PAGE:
In hyperinflation, the currency's purchasing power collapses. Many Fed critics have predicted this will come soon, though it hasn't happened yet. However all is not well with the dollar.
Tumbling Futures Rebound After Varoufakis Resignation; Most China Stocks Drop Despite Massive InterventionSubmitted by Tyler Durden on 07/06/2015 06:52 -0400
More than even the unfolding "chaos theory" pandemonium in Greece, market watchers were even more focused on whether or not China and the PBOC will succeed in rescuing its market from what is now a crash that threatens social stability in the world's most populous nation. And, at the open it did. The problem is that as the trading session progressed, the initial 8% surge in stocks faded as every bout of buying was roundly sold into until every other index but the benchmark Shanghai Composite turned sharply red.
Initial conditions matter when contemplating impact of Greek referendum
We warned previously that when (not if) the market crashes next, The Fed is going to need a scapegoat (other than British traders living at home with their parents) and judging by The Fed's Lael Brainard's comments today, high-frequency-traders (HFT) are in the crosshairs. Crucially, Brainard warns that HFT "may amplify market shocks," and The Fed is "studying possible changes in liquidity resilience."
At the open, Europe looked in the abyss, and with no help coming from China, it did not like what it saw: And then the answer came from the Swiss National Bank, which stepped in to prevent the collapse just as Europe was opening. Because seemingly out of nowhere, a tremendous bid came in to life the EURCHF, buying Euros (against the CHF and the USD) and selling Europe's last left safety currency. We now know that it was the SNB, the same central bank which is the proud owner of well over $1 billion in Apple stock.
What to expect next week.
One hoary old myth claims the interest rate you see isn't real. You see, it’s only nominal. To calculate the real rate, you're supposed to adjust the nominal rate by inflation.
A Greek exit from the euro would change everything. The greatest change being simply doubt and fear regarding the outlook for other vulnerable EU nations, EU banks and the EU banking and financial system. We discuss short and long term considerations, best and case outcomes, and wealth preservation strategies.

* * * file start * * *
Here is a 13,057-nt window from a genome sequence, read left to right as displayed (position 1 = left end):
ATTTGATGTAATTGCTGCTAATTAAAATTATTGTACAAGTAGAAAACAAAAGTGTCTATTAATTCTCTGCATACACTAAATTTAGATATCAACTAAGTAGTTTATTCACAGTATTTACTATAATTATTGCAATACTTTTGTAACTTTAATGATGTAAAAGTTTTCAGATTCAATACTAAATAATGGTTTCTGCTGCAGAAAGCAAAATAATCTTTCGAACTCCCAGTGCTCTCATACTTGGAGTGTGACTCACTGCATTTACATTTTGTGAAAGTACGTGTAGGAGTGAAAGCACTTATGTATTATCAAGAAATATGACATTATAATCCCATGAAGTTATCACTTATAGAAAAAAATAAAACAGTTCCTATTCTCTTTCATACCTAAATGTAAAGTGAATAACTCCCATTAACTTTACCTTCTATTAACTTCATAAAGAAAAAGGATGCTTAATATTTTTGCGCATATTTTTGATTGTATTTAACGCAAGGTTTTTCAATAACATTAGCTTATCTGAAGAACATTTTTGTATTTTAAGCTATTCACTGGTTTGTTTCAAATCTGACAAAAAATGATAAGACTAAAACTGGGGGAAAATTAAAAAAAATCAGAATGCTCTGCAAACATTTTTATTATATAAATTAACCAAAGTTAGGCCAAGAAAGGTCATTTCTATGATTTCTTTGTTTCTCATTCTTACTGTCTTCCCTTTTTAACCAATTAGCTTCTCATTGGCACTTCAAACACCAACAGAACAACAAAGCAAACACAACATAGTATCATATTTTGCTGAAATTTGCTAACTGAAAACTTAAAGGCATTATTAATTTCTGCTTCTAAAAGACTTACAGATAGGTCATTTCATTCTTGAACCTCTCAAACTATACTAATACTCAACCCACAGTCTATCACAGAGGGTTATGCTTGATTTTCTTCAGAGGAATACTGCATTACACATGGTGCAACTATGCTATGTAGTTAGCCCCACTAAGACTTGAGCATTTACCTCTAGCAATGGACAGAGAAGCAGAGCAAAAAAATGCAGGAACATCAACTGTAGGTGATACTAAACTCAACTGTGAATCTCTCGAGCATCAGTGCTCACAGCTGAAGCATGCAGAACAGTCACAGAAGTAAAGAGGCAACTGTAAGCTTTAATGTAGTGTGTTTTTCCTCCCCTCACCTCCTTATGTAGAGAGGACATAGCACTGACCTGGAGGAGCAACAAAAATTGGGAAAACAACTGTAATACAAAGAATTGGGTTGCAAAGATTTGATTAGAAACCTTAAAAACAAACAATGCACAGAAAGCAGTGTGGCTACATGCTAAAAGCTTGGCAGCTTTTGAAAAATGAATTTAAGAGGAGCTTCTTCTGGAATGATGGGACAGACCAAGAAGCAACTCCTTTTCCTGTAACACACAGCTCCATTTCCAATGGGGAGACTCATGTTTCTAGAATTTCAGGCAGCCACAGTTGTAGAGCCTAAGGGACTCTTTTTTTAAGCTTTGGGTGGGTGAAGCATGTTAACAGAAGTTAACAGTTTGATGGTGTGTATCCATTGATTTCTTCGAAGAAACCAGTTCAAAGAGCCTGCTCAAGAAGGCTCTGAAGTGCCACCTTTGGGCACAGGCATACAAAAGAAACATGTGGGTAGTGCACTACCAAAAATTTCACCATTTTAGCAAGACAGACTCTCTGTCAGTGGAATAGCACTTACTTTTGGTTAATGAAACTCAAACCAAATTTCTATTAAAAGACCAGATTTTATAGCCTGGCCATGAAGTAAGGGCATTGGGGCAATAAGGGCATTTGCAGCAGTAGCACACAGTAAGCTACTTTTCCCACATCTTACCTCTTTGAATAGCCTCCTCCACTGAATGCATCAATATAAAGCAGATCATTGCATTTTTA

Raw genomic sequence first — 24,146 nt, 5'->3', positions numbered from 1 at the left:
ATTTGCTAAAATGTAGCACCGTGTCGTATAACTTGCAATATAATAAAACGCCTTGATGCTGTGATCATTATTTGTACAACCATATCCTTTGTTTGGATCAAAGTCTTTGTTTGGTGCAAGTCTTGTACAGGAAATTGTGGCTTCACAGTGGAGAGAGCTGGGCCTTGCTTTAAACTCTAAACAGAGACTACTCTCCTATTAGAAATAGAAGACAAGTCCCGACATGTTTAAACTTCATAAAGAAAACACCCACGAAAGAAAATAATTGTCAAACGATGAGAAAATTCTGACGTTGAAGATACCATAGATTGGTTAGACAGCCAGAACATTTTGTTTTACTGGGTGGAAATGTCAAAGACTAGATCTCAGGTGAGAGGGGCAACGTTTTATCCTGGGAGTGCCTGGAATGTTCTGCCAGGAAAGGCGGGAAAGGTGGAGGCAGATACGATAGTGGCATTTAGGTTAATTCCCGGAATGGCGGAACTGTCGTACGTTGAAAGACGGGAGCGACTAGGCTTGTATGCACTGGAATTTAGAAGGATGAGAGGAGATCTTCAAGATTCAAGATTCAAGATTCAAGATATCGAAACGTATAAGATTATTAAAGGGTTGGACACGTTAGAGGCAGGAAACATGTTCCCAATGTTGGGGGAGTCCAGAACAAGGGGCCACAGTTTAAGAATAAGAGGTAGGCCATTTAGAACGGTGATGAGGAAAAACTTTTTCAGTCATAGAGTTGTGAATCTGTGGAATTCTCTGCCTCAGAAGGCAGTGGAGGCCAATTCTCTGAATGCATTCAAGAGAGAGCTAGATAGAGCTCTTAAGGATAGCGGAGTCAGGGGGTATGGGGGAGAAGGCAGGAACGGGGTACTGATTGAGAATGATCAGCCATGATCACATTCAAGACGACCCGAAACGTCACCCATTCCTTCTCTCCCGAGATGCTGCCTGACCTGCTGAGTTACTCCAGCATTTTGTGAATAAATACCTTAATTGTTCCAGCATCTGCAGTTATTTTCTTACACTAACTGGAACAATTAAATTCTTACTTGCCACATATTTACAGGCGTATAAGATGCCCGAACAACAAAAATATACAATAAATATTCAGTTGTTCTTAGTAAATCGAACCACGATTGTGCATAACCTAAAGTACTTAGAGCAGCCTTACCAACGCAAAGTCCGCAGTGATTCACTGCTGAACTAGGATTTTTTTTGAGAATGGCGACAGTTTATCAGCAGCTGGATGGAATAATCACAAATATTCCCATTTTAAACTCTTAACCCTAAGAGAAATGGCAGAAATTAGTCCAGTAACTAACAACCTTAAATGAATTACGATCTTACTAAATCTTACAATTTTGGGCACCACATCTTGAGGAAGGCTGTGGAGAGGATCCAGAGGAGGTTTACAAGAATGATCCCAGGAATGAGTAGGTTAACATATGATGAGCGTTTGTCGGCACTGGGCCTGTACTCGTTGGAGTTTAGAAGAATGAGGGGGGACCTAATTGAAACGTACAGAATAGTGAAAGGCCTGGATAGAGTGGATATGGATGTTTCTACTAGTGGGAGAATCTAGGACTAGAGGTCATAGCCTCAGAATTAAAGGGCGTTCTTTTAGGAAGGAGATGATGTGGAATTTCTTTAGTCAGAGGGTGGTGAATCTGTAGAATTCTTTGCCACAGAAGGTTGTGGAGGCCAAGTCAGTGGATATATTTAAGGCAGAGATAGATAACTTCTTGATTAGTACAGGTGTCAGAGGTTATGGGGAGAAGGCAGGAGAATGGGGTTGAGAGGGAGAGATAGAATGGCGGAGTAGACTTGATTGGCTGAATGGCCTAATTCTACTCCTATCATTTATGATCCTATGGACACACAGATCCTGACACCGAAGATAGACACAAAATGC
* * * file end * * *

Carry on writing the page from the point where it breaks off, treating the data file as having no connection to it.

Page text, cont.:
Trying to make sense of the global capital markets.
Neither control for its own sake, nor bail-ins, are the primary drivers of going cashless. It's something more serious than power or loot.
After the carnage of the 2008 crash, former Federal Reserve Chairman Paul Volcker proposed a rule that would prevent banks from making short-term proprietary trades with financial instruments. In other words, no gambling allowed. This rule would become known as The Volcker Rule, and it went into partial effect on April 1, 2014. Full compliance is required by July 21, 2015. Of course, the bank lobbyists were hard at work, and numerous exceptions and loopholes were created.
No follow through dollar buying against euro, yen and sterling after data showing US economyis recovering from weak Q1. What is happening? What is the outlook?
W're told that the Federal Reserve protects us from economic waves, indeed from the business cycle itself. The basic idea is that the Fed has both the power and the knowledge to somehow deliver an economic miracle.
Deutsche Bank’s derivatives position is truly enormous. It was recently estimated to be around $54 trillion. Germany's GDP, the 4th largest in the world, was a mere $3.64 trillion in 2015. Were Deutsche Bank caught off-side in its derivatives positions there is not a government or institution on earth that could bail it out and it could lead to contagion in the German financial system and indeed in the global financial system.
Why has the dollar jumped in recent weeks? Global conspriacy and lies? Are thousands of investors and participants being deluded?